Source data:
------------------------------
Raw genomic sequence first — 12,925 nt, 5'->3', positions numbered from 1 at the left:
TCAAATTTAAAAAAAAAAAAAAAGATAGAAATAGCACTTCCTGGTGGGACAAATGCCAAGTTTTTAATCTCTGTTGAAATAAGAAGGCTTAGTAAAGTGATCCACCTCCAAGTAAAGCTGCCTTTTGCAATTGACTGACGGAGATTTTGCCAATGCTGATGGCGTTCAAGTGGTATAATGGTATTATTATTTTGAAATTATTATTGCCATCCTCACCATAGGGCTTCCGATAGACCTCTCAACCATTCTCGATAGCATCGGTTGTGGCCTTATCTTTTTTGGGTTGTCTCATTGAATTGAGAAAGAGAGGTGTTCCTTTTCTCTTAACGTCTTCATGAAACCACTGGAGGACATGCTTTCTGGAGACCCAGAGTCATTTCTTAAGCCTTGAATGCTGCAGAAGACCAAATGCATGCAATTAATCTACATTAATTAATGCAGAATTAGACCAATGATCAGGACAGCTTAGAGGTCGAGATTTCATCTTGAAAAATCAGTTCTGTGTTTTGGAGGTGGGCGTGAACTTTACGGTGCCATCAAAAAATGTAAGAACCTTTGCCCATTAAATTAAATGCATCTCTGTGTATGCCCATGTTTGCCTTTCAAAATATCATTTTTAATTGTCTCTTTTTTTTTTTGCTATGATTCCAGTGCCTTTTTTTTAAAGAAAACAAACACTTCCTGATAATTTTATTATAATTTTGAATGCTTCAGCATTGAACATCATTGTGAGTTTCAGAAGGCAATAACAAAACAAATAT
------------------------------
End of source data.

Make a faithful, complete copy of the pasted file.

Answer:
Raw genomic sequence first — 12,925 nt, 5'->3', positions numbered from 1 at the left:
TCAAATTTAAAAAAAAAAAAAAAGATAGAAATAGCACTTCCTGGTGGGACAAATGCCAAGTTTTTAATCTCTGTTGAAATAAGAAGGCTTAGTAAAGTGATCCACCTCCAAGTAAAGCTGCCTTTTGCAATTGACTGACGGAGATTTTGCCAATGCTGATGGCGTTCAAGTGGTATAATGGTATTATTATTTTGAAATTATTATTGCCATCCTCACCATAGGGCTTCCGATAGACCTCTCAACCATTCTCGATAGCATCGGTTGTGGCCTTATCTTTTTTGGGTTGTCTCATTGAATTGAGAAAGAGAGGTGTTCCTTTTCTCTTAACGTCTTCATGAAACCACTGGAGGACATGCTTTCTGGAGACCCAGAGTCATTTCTTAAGCCTTGAATGCTGCAGAAGACCAAATGCATGCAATTAATCTACATTAATTAATGCAGAATTAGACCAATGATCAGGACAGCTTAGAGGTCGAGATTTCATCTTGAAAAATCAGTTCTGTGTTTTGGAGGTGGGCGTGAACTTTACGGTGCCATCAAAAAATGTAAGAACCTTTGCCCATTAAATTAAATGCATCTCTGTGTATGCCCATGTTTGCCTTTCAAAATATCATTTTTAATTGTCTCTTTTTTTTTTTGCTATGATTCCAGTGCCTTTTTTTTAAAGAAAACAAACACTTCCTGATAATTTTATTATAATTTTGAATGCTTCAGCATTGAACATCATTGTGAGTTTCAGAAGGCAATAACAAAACAAATAT